Thanks to Our Sponsors
This spring’s events have been made possible with the generous support of RTI International, Burroughs Wellcome Fund, TUCASI, North Carolina Humanities Council, Sally and Russell Robinson, and Duke University Press.
This spring at the National Humanities Center, we have focused significant attention on the work humanists are doing to contextualize and address environmental concerns. In public conversations, podcasts, and panel discussions, we’ve highlighted how scholars from across disciplines are addressing environmental topics situated in places around the world—all of them unified, however, by a shared interest in the ways that humans interact with their environments and the repercussions those interactions have both locally and globally.
Beyond Despair: An Environmental Call for Art
An exhibit of work by regional artists, curated by Professor Joshua White from Appalachian State University, showcased the ways art can encourage deeper meditation on our relationships with nature and help transform a sense of loss into an impulse toward action.
Environmental Humanities at the Crossroads of Climate Change
This scholarly roundtable, featuring Center Fellows in conversation with NHC President and Director Robert Newman, explored the important role for humanists in ongoing public discourse about climate change. Touching on topics such as environmental justice and indigenous peoples, the economic history and lasting legacies of deforestation in Latin America, and the shift in demand for fossil fuels to support global military conflicts, these scholars discussed how the human element must be accounted for as we struggle to shape climate policies for the twenty-first century. Participants in this conversation included Joni Adamson (Arizona State University), Tait Keller (Rhodes College), and Shawn Van Ausdal (Universidad de los Andes, Bogotá).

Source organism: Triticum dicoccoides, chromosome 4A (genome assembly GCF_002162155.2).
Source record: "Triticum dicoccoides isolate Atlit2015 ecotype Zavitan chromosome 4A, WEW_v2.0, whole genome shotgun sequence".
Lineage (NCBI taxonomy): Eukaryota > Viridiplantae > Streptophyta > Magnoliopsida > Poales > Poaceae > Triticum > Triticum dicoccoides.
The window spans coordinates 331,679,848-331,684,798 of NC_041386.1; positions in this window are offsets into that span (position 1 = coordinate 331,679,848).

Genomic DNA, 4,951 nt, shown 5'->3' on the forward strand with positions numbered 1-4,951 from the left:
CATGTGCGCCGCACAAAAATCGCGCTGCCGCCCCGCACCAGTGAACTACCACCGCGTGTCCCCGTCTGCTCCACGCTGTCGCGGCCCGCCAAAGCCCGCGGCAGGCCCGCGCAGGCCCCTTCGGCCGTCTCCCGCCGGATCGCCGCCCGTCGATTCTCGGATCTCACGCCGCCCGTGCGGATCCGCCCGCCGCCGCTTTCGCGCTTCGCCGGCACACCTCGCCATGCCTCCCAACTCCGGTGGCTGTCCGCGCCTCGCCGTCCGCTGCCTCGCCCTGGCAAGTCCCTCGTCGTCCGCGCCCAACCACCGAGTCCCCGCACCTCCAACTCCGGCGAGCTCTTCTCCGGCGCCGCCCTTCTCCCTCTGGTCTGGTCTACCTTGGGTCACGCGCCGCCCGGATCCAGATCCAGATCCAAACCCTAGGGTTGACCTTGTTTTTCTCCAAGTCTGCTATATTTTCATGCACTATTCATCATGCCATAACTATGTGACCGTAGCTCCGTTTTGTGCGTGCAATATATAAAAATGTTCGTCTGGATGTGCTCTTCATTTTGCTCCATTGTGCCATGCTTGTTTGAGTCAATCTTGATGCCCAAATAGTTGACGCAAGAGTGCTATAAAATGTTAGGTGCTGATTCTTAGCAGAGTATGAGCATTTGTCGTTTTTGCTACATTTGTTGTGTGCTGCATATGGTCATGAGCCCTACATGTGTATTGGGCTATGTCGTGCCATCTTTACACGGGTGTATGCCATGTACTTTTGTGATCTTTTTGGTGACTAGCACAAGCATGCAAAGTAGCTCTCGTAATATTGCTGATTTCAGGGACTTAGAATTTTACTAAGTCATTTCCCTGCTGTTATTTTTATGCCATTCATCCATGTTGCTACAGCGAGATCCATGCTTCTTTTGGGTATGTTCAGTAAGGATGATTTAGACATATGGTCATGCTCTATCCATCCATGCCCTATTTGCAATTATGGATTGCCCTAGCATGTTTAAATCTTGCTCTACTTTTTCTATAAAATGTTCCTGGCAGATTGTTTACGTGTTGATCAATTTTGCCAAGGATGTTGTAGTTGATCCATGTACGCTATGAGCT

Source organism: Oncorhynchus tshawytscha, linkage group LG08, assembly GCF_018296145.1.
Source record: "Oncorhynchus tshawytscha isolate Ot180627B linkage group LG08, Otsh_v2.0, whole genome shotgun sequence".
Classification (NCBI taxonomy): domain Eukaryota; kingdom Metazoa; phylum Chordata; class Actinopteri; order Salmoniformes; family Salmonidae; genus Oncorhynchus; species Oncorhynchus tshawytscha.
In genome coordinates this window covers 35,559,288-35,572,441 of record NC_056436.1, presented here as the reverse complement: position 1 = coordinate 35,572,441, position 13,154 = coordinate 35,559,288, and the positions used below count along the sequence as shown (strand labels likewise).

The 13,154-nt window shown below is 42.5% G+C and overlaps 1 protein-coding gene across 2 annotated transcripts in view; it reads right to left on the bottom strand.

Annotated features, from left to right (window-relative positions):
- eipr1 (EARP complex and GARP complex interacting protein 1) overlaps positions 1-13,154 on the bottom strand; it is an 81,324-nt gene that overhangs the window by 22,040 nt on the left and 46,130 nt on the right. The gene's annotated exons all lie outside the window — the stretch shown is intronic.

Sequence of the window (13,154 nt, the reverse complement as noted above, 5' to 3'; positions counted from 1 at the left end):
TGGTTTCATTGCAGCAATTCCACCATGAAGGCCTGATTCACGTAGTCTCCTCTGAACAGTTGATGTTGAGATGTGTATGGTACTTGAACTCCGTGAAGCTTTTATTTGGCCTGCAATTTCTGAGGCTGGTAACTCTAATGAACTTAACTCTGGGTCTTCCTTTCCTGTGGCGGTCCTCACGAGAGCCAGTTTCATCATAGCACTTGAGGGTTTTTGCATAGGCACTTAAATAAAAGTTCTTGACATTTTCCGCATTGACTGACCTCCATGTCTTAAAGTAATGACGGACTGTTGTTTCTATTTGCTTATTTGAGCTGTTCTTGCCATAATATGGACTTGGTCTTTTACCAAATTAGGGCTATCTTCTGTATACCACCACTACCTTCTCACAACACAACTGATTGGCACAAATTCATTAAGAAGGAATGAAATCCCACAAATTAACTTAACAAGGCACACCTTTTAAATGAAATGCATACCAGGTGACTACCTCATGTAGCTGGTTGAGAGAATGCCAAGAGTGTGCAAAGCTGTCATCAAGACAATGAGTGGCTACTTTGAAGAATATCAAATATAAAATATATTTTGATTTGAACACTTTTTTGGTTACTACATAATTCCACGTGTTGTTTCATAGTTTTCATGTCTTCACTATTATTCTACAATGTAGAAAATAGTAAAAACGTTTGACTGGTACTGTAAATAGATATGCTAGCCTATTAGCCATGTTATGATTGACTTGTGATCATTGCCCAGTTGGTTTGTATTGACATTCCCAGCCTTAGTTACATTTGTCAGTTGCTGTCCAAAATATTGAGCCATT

Beyond Despair: Theory and Practice in Environmental Humanities
In early April, the Center hosted an international gathering, entitled “Beyond Despair: Theory and Practice in Environmental Humanities” as the culmination of this initiative. This three-day event, featuring scholars, artists, policy makers, teachers, journalists, legal experts, and scientists, explored the ways the humanities may be enlisted to help address climate change and environmental degradation.
Keynote by Subhankar Banerjee
Land, Water, Food, and Sustainability
Policy and Regulation
Teaching the Environment in East Asia
Teaching the Environment
Data Rescue for the Environment
Beyond Despair: Next Steps
Beyond Despair: Environmental Humanities Awareness
This Humanities Moments exhibit gathered contributions which illuminate the intersecting lines of inquiry at the heart of environmental humanities. How do the humanities shape the way we conceptualize the environment? How does the environment shape the way we see the humanities? In the midst of environmental crises, how can the humanities help us find paths forward and move beyond despair?
- Humanities in Action: No Time for Despair: Environmental Humanities as Action
- “Saving the World with Metaphor: Toward an Ecological Poetics,” Robert D. Newman, Los Angeles Review of Books (5/23/18)